Try Our Apps


Avoid these words. Seriously.


[brahyt-n] /ˈbraɪt n/
verb (used with or without object)
to become or make bright or brighter.
Origin of brighten
First recorded in 1250-1300, brighten is from the Middle English word brightnen. See bright, -en1
Related forms
rebrighten, verb
unbrightened, adjective
lighten; cheer, gladden, lift, hearten, perk up.
darken; deject, sadden. Unabridged
Based on the Random House Dictionary, © Random House, Inc. 2018.
Cite This Source
Examples from the Web for brighten
Contemporary Examples
Historical Examples
  • "brighten your lovely features with a smile, Katherine me dear," she said gaily.

    Her Father's Daughter Gene Stratton-Porter
  • Why should they brighten their tomahawks and sharpen their knives against each other?

    The Last of the Mohicans James Fenimore Cooper
  • It looked grave and bare, with not even a flower in a vase to brighten it.

  • The face over which my lover bent did not brighten; nor the eyes recognize him.

    The First Violin Jessie Fothergill
  • Wash the dripping-pan in hot water with soda in it, and rub it with sand to brighten it.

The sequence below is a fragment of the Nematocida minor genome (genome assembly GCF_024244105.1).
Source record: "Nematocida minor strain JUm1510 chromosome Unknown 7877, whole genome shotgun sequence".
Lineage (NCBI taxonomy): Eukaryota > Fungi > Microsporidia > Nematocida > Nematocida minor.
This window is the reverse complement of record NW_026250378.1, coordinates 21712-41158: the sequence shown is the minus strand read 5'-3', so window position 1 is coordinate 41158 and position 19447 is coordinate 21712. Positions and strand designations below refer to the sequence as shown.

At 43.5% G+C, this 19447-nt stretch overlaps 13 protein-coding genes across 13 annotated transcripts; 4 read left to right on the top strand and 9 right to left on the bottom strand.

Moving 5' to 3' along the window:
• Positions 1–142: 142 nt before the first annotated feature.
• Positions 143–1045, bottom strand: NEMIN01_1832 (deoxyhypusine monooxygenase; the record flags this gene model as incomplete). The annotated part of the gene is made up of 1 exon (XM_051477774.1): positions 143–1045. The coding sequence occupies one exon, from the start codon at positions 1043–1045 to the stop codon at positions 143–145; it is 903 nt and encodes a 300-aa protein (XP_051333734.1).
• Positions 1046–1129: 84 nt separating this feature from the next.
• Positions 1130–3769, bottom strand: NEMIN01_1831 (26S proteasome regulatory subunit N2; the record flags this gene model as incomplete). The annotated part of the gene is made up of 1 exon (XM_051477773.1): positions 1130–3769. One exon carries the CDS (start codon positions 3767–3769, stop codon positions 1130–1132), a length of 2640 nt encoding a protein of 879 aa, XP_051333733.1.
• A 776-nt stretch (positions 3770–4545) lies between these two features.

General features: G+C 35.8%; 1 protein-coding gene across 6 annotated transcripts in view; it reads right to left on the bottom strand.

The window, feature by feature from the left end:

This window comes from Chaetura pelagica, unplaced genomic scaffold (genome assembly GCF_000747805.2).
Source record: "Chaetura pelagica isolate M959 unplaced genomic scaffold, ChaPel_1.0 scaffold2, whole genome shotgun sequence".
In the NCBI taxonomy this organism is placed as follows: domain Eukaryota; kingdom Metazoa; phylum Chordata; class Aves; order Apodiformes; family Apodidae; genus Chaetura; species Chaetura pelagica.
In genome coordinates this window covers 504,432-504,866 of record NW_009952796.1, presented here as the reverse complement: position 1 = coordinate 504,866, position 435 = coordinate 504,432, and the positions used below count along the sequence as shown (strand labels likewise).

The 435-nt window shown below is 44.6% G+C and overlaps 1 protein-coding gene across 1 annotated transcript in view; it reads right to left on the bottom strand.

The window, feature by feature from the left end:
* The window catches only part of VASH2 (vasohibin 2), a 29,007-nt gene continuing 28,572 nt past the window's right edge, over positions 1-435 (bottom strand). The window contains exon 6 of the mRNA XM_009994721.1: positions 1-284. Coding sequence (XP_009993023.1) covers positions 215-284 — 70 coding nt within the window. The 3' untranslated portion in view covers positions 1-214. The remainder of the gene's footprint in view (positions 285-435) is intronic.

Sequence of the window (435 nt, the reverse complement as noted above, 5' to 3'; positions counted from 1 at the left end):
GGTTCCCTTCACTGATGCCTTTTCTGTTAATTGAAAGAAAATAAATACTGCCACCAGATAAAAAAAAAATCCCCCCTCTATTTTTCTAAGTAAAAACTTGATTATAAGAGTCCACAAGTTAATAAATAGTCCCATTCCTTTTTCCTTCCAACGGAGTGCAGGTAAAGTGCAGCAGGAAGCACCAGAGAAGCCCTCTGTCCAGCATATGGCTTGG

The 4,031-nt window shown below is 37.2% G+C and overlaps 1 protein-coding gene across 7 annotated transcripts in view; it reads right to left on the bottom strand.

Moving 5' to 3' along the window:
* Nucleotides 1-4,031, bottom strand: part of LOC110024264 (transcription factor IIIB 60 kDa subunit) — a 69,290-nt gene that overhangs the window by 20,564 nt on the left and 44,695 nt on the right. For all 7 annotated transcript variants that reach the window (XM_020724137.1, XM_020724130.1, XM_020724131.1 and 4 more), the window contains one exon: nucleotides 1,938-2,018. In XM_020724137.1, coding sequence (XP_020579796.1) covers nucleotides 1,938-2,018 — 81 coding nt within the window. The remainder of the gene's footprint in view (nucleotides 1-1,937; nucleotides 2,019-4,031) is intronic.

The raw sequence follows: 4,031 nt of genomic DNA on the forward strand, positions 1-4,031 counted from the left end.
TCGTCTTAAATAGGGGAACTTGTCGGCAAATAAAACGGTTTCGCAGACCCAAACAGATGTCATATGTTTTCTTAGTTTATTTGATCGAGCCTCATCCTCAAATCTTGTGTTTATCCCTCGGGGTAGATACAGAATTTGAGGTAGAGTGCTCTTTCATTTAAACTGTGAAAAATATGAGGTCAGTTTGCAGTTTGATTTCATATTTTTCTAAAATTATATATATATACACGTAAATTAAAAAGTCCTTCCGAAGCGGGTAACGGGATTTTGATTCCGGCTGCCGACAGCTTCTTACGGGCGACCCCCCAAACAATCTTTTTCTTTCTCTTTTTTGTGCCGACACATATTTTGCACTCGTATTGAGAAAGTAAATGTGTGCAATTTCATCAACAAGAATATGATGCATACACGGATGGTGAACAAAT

The Skilful Cook Mary Harrison
  • His was a grey life, and to brighten it he had ruled off few corners for romance.

    Howards End E. M. Forster
British Dictionary definitions for brighten


to make or become bright or brighter
to make or become cheerful
Derived Forms
brightener, noun
Collins English Dictionary - Complete & Unabridged 2012 Digital Edition
© William Collins Sons & Co. Ltd. 1979, 1986 © HarperCollins
Publishers 1998, 2000, 2003, 2005, 2006, 2007, 2009, 2012
Cite This Source
Word Origin and History for brighten

Old English *beorhtnian "to make bright" (see bright (adj.) + -en (1)). Intransitive sense, "to become brighter," attested from c.1300. Figurative use from 1590s. Related: Brightened; brightening.

Online Etymology Dictionary, © 2010 Douglas Harper
Cite This Source

Word of the Day

Nearby words for brighten

Word Value for brighten

Scrabble Words With Friends